JPM: stablecoins could pose financial stability risk to repo markets

In a Short-Term Market Research Note, J.P. Morgan’s Teresa Ho and her colleagues write that although total stablecoin issuance is down from $180 billion in May 2022 to $120 billion in September 2023, financial stability risks remain:

The growth in reserve-backed stablecoin issuers, without access to [Fed Reverse Repo Facility – RRP] or central bank reserves, could increase the sensitivity between stablecoins and the traditional financial system. The collapse of TerraUSD in May 2022 highlighted just how quickly a run can occur, in an asset class that trades 24/7. A swift and massive liquidation of other HQLA such as T-bills by one stablecoin issuer could significantly impact the NAV of other stablecoin issuers and MMFs holding T-bills, prompting more liquidations.

Tether said in May 2023 that it was emphasizing the repo market in its reserve investment strategy:

Tether closed the first quarter 2023 with $81.8B in consolidated total assets. The majority of its reserves are invested in US Treasury Bills. It has also been working to take steps to reduce its reliance on pure bank deposits as a source of liquidity and instead leverage the Repo market as an additional measure to ensure higher standards of protection for its users by maintaining the required liquidity.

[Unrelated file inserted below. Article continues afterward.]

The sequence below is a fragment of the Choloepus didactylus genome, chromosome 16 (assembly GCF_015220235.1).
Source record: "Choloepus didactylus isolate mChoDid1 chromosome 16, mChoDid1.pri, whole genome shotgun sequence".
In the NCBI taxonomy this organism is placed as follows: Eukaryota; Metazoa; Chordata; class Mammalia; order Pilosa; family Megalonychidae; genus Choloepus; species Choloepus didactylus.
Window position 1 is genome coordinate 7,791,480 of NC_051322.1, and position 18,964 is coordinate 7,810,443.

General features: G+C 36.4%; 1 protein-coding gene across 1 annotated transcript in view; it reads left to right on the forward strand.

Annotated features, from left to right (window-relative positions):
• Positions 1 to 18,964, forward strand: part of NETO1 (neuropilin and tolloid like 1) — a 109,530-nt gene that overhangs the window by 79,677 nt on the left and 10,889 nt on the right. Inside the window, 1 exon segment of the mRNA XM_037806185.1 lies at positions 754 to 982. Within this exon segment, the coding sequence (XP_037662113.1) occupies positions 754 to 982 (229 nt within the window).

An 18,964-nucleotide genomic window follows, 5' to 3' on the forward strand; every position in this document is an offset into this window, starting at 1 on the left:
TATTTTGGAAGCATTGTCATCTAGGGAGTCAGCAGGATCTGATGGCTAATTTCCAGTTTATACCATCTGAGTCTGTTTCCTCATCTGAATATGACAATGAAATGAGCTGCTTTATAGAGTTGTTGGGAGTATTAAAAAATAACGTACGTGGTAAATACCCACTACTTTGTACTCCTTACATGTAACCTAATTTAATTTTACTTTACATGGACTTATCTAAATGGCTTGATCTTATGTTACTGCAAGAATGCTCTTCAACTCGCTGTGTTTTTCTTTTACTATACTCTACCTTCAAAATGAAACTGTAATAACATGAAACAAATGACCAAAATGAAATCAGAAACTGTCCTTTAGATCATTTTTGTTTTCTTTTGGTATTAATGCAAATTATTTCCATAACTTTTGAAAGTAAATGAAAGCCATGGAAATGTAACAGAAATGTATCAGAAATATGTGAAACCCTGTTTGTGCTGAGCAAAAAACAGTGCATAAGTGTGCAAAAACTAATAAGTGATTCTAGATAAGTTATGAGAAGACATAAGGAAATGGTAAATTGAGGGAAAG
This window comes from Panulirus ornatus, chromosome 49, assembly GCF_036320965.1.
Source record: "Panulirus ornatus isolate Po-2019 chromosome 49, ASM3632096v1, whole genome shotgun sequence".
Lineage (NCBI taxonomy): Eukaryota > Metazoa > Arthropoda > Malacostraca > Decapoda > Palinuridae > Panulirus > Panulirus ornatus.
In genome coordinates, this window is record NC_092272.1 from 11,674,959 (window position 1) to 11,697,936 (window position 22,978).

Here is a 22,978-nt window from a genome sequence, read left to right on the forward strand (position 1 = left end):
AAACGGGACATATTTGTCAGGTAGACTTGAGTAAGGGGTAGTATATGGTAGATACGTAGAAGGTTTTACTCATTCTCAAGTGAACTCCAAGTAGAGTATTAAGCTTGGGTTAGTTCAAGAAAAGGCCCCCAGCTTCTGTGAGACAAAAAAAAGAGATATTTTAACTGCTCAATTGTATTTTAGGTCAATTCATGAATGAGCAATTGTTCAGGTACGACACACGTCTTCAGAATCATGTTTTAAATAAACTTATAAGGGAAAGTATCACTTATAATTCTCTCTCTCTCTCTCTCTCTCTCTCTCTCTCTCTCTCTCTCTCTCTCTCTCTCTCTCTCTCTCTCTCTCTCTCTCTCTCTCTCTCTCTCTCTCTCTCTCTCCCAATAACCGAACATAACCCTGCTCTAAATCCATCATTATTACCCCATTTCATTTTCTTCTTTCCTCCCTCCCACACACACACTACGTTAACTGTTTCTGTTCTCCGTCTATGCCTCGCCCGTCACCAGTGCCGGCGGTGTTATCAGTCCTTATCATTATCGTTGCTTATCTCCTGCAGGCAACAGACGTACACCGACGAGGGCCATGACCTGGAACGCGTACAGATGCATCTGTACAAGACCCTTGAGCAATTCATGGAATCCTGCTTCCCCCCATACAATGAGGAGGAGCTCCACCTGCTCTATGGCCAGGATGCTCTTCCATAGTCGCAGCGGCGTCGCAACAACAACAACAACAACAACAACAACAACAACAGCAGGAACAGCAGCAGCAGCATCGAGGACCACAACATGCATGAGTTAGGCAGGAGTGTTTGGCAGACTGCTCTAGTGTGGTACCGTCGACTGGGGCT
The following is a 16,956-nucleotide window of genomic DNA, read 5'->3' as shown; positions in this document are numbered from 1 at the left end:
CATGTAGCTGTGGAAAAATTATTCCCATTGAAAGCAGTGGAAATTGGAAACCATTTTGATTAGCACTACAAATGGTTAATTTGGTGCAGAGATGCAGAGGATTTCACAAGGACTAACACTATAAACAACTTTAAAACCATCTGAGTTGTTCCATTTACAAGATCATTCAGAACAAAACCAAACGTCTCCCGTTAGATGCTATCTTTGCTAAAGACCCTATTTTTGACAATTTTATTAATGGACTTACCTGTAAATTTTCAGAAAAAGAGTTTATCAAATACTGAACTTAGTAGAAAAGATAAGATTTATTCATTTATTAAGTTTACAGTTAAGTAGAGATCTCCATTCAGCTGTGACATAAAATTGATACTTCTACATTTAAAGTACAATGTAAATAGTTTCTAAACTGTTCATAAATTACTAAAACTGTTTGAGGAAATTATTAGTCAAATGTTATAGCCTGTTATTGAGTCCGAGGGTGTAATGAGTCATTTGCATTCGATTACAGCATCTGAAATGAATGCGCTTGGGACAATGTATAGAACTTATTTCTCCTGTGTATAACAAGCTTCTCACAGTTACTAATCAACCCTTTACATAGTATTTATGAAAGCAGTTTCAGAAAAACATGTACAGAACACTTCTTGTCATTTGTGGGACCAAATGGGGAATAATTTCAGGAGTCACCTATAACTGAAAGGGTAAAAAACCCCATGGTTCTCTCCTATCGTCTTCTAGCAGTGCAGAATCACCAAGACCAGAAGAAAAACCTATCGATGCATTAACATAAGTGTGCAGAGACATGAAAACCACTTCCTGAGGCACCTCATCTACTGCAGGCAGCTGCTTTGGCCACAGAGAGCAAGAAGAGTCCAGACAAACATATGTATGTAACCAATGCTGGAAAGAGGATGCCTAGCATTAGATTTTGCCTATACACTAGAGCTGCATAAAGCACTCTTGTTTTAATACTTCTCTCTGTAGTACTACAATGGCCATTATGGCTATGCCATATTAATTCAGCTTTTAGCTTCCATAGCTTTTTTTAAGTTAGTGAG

Also in May 2023, Circle turned towards repo and away from US Treasuries. As Coinbase reported:

The Circle Reserve Fund, managed by global investment management giant BlackRock, added $8.7 billion in overnight repurchase (repo) agreements to the portfolio as of May 16, according to the fund’s website. The so-called tri-party repo agreements involve banking giants such as BNP Paribas, Goldman Sachs, Barclays and Royal Bank of Canada.

While not a dire concern for today, market participants should be aware of the linkage between stablecoins and repo market stability. A sharp run on the stablecoin market could result in quick cash withdrawals from US Treasury repo particularly.

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